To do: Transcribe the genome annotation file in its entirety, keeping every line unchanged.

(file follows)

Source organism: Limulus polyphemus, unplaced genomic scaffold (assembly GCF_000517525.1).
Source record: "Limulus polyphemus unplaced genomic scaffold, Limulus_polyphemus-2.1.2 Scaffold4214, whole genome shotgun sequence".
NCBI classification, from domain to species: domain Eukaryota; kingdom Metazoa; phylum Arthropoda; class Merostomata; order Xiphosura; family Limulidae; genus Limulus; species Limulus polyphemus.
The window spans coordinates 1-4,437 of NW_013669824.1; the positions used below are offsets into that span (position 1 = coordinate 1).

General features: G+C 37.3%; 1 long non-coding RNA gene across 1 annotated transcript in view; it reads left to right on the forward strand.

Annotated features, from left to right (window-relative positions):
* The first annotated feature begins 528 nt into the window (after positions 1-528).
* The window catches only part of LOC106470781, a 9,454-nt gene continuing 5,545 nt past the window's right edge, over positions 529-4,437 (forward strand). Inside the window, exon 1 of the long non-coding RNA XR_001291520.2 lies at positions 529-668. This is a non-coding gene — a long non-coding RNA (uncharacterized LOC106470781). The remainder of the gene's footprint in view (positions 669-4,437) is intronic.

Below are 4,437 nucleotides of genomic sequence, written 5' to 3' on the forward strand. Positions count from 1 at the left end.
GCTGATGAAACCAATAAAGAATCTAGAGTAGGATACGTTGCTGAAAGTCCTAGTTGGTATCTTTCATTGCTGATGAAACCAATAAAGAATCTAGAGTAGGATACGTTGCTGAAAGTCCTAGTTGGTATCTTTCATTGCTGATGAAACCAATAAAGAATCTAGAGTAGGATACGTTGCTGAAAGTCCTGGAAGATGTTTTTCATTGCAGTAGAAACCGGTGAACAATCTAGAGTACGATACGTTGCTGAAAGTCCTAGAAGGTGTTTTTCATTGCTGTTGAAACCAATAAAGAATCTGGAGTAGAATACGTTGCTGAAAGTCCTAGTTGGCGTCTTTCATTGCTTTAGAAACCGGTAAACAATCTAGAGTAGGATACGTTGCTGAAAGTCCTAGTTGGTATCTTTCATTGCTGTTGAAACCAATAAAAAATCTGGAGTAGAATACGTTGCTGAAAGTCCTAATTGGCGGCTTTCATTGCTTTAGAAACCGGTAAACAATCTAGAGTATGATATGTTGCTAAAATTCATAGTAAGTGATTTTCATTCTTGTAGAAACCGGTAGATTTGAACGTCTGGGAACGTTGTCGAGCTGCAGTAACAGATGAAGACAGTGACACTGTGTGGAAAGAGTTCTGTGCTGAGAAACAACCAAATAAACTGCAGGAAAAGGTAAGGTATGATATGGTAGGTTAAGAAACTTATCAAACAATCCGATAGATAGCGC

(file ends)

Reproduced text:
Source organism: Limulus polyphemus, unplaced genomic scaffold (assembly GCF_000517525.1).
Source record: "Limulus polyphemus unplaced genomic scaffold, Limulus_polyphemus-2.1.2 Scaffold4214, whole genome shotgun sequence".
NCBI classification, from domain to species: domain Eukaryota; kingdom Metazoa; phylum Arthropoda; class Merostomata; order Xiphosura; family Limulidae; genus Limulus; species Limulus polyphemus.
The window spans coordinates 1-4,437 of NW_013669824.1; the positions used below are offsets into that span (position 1 = coordinate 1).

General features: G+C 37.3%; 1 long non-coding RNA gene across 1 annotated transcript in view; it reads left to right on the forward strand.

Annotated features, from left to right (window-relative positions):
* The first annotated feature begins 528 nt into the window (after positions 1-528).
* The window catches only part of LOC106470781, a 9,454-nt gene continuing 5,545 nt past the window's right edge, over positions 529-4,437 (forward strand). Inside the window, exon 1 of the long non-coding RNA XR_001291520.2 lies at positions 529-668. This is a non-coding gene — a long non-coding RNA (uncharacterized LOC106470781). The remainder of the gene's footprint in view (positions 669-4,437) is intronic.

Below are 4,437 nucleotides of genomic sequence, written 5' to 3' on the forward strand. Positions count from 1 at the left end.
GCTGATGAAACCAATAAAGAATCTAGAGTAGGATACGTTGCTGAAAGTCCTAGTTGGTATCTTTCATTGCTGATGAAACCAATAAAGAATCTAGAGTAGGATACGTTGCTGAAAGTCCTAGTTGGTATCTTTCATTGCTGATGAAACCAATAAAGAATCTAGAGTAGGATACGTTGCTGAAAGTCCTGGAAGATGTTTTTCATTGCAGTAGAAACCGGTGAACAATCTAGAGTACGATACGTTGCTGAAAGTCCTAGAAGGTGTTTTTCATTGCTGTTGAAACCAATAAAGAATCTGGAGTAGAATACGTTGCTGAAAGTCCTAGTTGGCGTCTTTCATTGCTTTAGAAACCGGTAAACAATCTAGAGTAGGATACGTTGCTGAAAGTCCTAGTTGGTATCTTTCATTGCTGTTGAAACCAATAAAAAATCTGGAGTAGAATACGTTGCTGAAAGTCCTAATTGGCGGCTTTCATTGCTTTAGAAACCGGTAAACAATCTAGAGTATGATATGTTGCTAAAATTCATAGTAAGTGATTTTCATTCTTGTAGAAACCGGTAGATTTGAACGTCTGGGAACGTTGTCGAGCTGCAGTAACAGATGAAGACAGTGACACTGTGTGGAAAGAGTTCTGTGCTGAGAAACAACCAAATAAACTGCAGGAAAAGGTAAGGTATGATATGGTAGGTTAAGAAACTTATCAAACAATCCGATAGATAGCGC